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All my life, people tell me I look like my mom. More than once or twice, I was told I looked exactly like her. Now as an adult, I’d have to admit I do look like her. My face, my body shape, some of my expressions, and a few other mannerism do look like her.

When I was younger, I didn’t like it when people commented how much I looked like my mother. I wonder how many youths like to be told they look like their parent. In my youth, I used to think … I wanted to look cool and fashionable, not like my mother; I wanted to have my own identity, not like my mother; I wanted to know more about the world, not like my mother; I wanted to be learned, scholarly and educated, not like my mother; I wanted to have a tall and slim figure, not like my mother; I wanted to be softer and well spoken, not like my mother; I wanted to travel the world, not like my mother …. You get the picture.

The reality is that I do look like my mother. I have her stocky and short stature, her unshapely and peasant legs and feet, her sense of thriftiness and much more. I stopped resenting our look alikes many years ago (I’m not sure when this happened, but I’m guessing around the time when we started our own family) and I started appreciating some of her common sense and implicit teaching, despite her lack of formal education.

Like my mom, I value the importance of my family, friends and connections; I appreciate loyalty and commitment; I have and am not afraid of sharing my voice and opinion; I love trying new things and adventures; I am not a wasteful person; I enjoy socializing with people; I appreciate what I have no matter how little; I am versatile and can roll with the punches; I am a survivor in tough and difficult times; I have so many more common characteristics as my mom.

On this Mother’s Day, I remember my mother and all her AWESOMENESS that I hope I have, that I hope our children will one day come to appreciate and may be even inherit. Thanks mom, you gave me more than your looks, and I don’t mind looking like you at all; I also hope that, wherever you are in heaven, you know your children appreciate you.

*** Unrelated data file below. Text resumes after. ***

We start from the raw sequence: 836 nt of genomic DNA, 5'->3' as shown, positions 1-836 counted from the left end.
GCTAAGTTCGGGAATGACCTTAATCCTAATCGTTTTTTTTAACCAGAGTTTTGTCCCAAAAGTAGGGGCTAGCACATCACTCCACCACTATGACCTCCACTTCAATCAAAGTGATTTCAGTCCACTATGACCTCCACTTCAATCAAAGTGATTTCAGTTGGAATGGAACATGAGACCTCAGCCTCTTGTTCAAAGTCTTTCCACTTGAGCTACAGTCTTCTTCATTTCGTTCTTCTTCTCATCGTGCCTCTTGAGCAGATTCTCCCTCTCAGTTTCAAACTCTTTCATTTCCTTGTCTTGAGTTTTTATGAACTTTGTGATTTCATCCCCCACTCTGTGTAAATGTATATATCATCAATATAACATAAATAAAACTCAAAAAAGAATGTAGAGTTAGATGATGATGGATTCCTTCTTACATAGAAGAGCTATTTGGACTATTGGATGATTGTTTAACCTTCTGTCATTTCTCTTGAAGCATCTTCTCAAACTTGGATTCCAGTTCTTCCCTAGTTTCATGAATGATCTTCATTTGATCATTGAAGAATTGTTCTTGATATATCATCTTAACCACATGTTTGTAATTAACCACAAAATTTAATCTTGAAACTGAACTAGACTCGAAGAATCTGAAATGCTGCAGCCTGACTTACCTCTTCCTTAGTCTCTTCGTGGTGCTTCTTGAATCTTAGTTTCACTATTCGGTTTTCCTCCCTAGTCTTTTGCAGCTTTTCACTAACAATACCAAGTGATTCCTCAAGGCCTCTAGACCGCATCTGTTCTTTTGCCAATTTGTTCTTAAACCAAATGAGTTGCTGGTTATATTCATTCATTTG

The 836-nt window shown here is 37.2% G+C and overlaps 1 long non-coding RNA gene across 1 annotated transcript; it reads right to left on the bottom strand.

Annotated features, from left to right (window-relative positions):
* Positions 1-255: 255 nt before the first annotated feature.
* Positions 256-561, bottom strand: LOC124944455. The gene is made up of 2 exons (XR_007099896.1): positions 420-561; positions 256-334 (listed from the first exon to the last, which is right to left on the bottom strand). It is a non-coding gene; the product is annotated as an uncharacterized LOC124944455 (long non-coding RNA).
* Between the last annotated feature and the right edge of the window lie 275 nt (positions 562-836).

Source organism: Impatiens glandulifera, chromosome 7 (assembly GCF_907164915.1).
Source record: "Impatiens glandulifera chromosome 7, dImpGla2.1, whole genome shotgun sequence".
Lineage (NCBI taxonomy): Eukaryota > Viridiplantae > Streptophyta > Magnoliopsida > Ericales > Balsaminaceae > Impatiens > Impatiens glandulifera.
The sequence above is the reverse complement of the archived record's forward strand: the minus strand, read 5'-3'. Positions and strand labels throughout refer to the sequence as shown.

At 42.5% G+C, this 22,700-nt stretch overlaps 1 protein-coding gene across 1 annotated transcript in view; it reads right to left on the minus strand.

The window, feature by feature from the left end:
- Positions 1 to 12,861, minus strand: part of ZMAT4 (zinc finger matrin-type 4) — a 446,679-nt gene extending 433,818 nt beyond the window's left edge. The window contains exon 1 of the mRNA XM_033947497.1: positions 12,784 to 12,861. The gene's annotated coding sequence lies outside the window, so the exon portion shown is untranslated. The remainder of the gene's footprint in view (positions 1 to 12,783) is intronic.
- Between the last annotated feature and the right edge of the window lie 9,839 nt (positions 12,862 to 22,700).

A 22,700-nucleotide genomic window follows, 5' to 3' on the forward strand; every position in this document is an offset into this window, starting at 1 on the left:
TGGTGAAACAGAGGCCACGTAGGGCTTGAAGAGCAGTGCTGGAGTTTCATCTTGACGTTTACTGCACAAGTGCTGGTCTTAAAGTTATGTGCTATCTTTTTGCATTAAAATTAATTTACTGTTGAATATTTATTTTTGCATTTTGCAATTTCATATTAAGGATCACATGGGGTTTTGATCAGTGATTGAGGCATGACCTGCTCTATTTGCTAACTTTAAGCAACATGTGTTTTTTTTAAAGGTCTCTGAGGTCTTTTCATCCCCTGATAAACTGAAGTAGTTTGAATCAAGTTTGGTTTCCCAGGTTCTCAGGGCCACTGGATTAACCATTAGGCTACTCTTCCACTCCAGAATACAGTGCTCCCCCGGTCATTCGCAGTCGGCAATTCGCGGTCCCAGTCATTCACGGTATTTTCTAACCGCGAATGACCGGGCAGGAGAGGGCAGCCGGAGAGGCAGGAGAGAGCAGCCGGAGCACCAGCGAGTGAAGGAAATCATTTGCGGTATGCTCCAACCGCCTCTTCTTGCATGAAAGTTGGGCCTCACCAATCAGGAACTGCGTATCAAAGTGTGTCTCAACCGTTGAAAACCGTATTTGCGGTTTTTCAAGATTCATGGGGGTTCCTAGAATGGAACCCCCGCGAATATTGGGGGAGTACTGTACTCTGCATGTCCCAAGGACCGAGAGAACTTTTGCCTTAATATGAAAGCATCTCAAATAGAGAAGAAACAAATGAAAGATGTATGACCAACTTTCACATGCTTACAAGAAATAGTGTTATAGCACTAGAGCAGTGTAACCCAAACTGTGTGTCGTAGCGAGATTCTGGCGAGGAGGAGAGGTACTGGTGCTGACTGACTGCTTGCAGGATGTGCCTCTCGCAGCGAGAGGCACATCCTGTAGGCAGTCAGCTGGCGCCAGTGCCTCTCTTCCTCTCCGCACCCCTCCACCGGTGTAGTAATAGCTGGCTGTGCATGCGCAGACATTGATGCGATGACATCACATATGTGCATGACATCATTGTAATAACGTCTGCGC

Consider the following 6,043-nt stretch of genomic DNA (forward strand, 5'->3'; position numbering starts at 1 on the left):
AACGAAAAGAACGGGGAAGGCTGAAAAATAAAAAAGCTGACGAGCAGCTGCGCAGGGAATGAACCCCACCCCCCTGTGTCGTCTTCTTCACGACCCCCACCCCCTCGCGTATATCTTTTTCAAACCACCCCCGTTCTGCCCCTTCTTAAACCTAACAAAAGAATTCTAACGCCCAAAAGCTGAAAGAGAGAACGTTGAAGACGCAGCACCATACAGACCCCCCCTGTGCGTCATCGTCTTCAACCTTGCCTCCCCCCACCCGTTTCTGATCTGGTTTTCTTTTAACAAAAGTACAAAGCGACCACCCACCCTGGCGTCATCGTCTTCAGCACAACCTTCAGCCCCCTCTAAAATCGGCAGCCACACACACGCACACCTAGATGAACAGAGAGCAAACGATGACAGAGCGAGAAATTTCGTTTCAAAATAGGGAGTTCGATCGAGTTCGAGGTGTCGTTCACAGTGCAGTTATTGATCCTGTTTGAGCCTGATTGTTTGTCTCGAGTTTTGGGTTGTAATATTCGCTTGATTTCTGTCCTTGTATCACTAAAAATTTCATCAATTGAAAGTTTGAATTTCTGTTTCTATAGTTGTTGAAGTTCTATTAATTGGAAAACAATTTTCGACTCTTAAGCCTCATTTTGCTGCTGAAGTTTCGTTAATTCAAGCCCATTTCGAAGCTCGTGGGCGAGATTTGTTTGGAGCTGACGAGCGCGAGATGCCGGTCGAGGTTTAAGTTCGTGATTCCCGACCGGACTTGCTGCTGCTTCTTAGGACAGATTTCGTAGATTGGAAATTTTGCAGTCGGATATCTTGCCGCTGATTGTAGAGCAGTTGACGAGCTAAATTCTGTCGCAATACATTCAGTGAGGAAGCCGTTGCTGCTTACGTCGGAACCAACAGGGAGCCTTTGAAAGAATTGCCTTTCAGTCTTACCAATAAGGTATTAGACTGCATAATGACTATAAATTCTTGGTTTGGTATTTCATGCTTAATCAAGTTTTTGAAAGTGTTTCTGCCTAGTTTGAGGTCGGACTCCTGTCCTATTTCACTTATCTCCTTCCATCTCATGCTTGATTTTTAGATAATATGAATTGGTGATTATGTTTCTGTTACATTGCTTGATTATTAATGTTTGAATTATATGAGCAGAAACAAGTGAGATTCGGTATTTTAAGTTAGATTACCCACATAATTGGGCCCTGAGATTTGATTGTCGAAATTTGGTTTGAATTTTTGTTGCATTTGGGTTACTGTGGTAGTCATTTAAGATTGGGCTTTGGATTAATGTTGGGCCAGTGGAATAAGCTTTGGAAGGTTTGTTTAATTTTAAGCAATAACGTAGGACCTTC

Happy Mother’s Day to all the AWESOME moms!

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I’m on a business trip and staying at a B&B. The owner operator of this gorgeous B&B by the ocean is a mother of a 16 year old daughter, L. Like many parents with teenagers, she is going through the insufferable teenage years. From an outsider’s perspective (mine), her daughter does not seem out of control – she is not lippy, not overly demanding and quite smart and athletic. I am certain I am only seeing a minute side of her, but I understand the mom’s exasperation, undeserved indignity and frustration when minor inconsequential incidents became out of proportion disasters.

The teenage daughter’s 16th birthday is tomorrow. A wonderful party and meal are being planned, friends will gather for a scavenger hunt, a steak dinner with all the trimmings and side dishes, and I’m sure many presents. Both mom and dad are doing so much to make it a wonderful day for her.

In this day and age, the kids seem to have everything they could possibly want and parents are bending over backwards to make their kids’ lives easier and more enjoyable than what they themselves had experienced. Yet, there seems an unspoken expectation of “gimmes”.

Sunday is Mother’s Day, All mothers should have an AWESOME day. I hope L will remember to honour her mom and all the wonderful things she has done to support her. I wonder if my children will remember that I will be home on Sunday to spend Mother’s Day with them?

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